At the end of PRENTICE ALVIN,
Storyline: 2/5
Characters: 4/5
Writing Style: 4/5
World: 3/5

As I started the book I was immediately struck by the off-beat and heavy-handed writing. I have liked every book in the series thus far, and I wondered if somehow my mood had changed, or my favorable prejudices had been smoothed over, and if this is what critics of the writing and series had found so off-putting. It turned out that I needn't have worried. There was, admittedly, that first section with an omnis
Simon Mcleish
Jul 12, 2012 rated it really liked it
Shelves: owned
Originally published on my blog here in May 2000.

After a gap of a few years, Card has continued this series, one of my favourites of the fantasy genre. It is set in a fascinating alternate history USA in which much of the country remains in the hands of the colonial powers, and where magic is relatively commonplace.

Alvin Journeyman picks up the story of Alvin (usually referred to as Smith or Maker, from his occupation and magical gifting respectively) where the previous books
Sep 14, 2012 rated it liked it
I'm well and hooked on this series now. I love the ease with which Card writes in dialect and the sort of rant that the narrator goes on in the first chapter. What was tough about this one is that I really hate misunderstandings that build and build through a story based on gossip and or lies and it's hard for me to stomach witch-hunt type trials, so what Alvin faces in this book grated on me. It's also rough to watch him be so clueless about the jealousy of his brother Calvin and just watch tha ...more
Jun 27, 2009 rated it it was ok
For quite some time now, I have been trying to pinpoint the exact date when one of my favorite authors, Orson Scott Card, officially made the jump from writing understated, powerful novels about fundamentally good, human, exquisitely rendered characters in fantastical settings, to writing over-analyzed crap with too much dialogue, too much pontificating about political machinations and without a single bloody word edited out.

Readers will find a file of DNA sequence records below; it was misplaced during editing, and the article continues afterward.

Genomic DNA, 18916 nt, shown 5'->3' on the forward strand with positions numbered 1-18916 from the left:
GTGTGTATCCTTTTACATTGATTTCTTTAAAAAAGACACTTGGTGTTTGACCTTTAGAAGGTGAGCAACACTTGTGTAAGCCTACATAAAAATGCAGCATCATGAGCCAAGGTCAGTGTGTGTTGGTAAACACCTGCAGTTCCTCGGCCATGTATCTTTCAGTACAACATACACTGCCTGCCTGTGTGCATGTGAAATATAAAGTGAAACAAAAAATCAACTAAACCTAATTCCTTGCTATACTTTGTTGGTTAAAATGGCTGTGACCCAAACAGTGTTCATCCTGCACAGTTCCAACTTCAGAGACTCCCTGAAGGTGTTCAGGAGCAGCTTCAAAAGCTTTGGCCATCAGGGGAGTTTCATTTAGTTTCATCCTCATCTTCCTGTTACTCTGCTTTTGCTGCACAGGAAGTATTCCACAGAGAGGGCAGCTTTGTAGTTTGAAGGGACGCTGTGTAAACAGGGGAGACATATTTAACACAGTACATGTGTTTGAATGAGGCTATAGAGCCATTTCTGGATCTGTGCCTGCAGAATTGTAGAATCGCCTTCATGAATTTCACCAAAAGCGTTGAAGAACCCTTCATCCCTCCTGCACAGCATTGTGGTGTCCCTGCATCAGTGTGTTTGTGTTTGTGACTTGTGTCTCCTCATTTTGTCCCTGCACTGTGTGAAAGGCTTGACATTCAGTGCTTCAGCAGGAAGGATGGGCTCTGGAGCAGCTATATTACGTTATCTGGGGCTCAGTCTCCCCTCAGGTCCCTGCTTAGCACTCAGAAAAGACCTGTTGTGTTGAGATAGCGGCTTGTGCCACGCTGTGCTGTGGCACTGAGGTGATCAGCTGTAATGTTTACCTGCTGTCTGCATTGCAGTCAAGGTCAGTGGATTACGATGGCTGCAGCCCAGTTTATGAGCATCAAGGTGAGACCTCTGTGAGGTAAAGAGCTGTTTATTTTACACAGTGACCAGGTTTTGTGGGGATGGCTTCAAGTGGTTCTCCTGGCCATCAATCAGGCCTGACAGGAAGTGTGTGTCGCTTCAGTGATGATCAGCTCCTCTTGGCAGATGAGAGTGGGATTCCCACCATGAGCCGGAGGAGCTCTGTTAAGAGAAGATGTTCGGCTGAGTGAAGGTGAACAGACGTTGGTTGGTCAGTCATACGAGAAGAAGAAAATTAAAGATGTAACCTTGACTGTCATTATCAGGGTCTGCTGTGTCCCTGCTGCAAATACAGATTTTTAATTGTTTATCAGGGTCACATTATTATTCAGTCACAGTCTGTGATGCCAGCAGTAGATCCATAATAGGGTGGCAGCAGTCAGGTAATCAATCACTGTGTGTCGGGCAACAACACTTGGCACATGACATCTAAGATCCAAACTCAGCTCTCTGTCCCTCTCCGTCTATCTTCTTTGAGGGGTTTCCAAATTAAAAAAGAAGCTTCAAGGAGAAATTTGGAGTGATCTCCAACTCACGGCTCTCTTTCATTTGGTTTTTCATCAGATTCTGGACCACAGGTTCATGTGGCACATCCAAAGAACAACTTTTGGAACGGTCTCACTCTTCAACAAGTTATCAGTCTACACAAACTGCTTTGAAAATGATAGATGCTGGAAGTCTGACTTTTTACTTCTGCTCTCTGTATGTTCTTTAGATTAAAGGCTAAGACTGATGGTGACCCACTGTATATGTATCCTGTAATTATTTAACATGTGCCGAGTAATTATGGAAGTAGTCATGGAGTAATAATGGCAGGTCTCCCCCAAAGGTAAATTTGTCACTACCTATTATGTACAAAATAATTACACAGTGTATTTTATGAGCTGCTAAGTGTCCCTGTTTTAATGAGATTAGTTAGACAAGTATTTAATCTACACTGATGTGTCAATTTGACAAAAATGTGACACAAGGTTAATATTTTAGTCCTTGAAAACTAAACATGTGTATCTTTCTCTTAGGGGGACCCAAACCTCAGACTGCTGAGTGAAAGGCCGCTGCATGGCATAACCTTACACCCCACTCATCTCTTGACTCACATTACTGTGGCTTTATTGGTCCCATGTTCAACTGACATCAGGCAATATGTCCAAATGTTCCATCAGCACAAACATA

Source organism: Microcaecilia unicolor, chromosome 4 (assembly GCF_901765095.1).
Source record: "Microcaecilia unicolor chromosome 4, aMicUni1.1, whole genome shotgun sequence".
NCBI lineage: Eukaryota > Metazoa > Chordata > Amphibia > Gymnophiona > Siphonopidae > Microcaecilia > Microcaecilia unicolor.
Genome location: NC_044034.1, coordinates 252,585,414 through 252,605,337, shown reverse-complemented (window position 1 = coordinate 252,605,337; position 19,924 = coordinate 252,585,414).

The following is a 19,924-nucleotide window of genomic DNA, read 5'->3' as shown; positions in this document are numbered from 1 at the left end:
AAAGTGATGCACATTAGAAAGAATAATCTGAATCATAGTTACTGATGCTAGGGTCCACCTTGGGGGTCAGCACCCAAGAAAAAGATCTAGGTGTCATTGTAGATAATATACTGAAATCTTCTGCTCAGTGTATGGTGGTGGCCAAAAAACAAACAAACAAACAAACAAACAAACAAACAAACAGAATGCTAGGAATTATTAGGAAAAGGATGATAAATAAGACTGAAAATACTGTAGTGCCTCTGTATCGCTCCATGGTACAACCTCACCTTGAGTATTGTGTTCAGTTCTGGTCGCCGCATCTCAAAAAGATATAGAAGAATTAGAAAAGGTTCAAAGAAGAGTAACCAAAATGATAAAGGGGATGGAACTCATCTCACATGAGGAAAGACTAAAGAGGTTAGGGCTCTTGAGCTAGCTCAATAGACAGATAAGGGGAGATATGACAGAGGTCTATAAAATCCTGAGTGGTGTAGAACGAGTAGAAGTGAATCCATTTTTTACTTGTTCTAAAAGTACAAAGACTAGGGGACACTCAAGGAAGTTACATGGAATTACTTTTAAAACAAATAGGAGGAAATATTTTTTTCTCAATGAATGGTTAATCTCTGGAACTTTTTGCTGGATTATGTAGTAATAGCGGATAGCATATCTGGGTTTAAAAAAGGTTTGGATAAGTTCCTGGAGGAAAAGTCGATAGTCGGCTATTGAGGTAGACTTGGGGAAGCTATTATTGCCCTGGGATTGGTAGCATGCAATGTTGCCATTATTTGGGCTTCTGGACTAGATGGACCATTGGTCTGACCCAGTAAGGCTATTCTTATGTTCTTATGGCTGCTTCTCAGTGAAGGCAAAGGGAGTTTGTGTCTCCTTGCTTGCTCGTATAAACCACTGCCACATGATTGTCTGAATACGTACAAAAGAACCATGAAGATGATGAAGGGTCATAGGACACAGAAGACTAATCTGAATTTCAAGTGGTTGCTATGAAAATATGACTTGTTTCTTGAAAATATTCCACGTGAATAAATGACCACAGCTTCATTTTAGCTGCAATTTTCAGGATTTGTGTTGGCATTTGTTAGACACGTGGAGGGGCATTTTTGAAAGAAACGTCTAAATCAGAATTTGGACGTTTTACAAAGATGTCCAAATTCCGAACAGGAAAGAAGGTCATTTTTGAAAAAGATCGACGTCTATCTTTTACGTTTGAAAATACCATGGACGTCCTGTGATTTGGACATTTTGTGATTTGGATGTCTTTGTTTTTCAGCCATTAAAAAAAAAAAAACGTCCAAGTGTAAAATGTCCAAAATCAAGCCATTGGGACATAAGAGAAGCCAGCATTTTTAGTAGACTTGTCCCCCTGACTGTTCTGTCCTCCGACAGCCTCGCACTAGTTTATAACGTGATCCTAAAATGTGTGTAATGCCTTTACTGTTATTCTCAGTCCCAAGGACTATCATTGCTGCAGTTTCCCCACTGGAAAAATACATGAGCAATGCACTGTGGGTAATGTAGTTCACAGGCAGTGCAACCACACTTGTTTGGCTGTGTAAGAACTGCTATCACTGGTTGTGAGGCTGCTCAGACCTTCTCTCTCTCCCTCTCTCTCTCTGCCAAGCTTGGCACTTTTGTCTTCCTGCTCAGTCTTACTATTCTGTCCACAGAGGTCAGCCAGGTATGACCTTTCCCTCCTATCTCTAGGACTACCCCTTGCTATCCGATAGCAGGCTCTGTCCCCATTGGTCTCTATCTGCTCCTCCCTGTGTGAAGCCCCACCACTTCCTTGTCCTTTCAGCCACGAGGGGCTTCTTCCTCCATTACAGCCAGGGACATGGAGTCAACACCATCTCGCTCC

Having read both Prentice Alvin and Alvin Journeyman within
Feb 25, 2014 rated it really liked it  ·  review of another edition
Recommended to Luisa by: Luiz Letti
The title to this one is a bit misleading, I guess, considering that Alvin barely journeys at all in the book. However, a lot of interesting things do happen in that one place he's in most of the time. Calvin is just getting stranger and a bit crazy even. Romance is more visible on this book, as are the subtler intreagues of the Unmaker. I dunno. More talk, less action, but still fun. I really enjoy the new character, the Lawyer from England. He sounds like a good person and I love his rhetoric ...more
Feb 10, 2009 rated it liked it
Trudging through the first chapter I wanted to scream. If I didn't already know that I enjoy reading books by this author I would have tossed the book. I'm sure as I continue through the story this memory will fade, but ... I just started the book, and the pain is still fresh.


But now it's finished, and that was good reading--especially the legal bit with the court case. I liked how it was wrapped up where much of the trouble started, where Mr. Dowser had said for the
Jan 22, 2015 rated it really liked it
Loved the judge in the trial scenes. Some great character development all through the town of Hatrack River. Loved the nasty, jealous brother, Calvin (not his nastiness, just for the drama he created). However, I just have not warmed up to Peggy. Last time I liked her was in Book 2. I can't give away what happened to her in Book 3, but read it yourself and tell me whether you agree or not.

Also, every time the story veers toward the Red Man, I say to myself, "Huh? What? How much longe
Jul 24, 2009 rated it it was ok
Shelves: maps, fantasy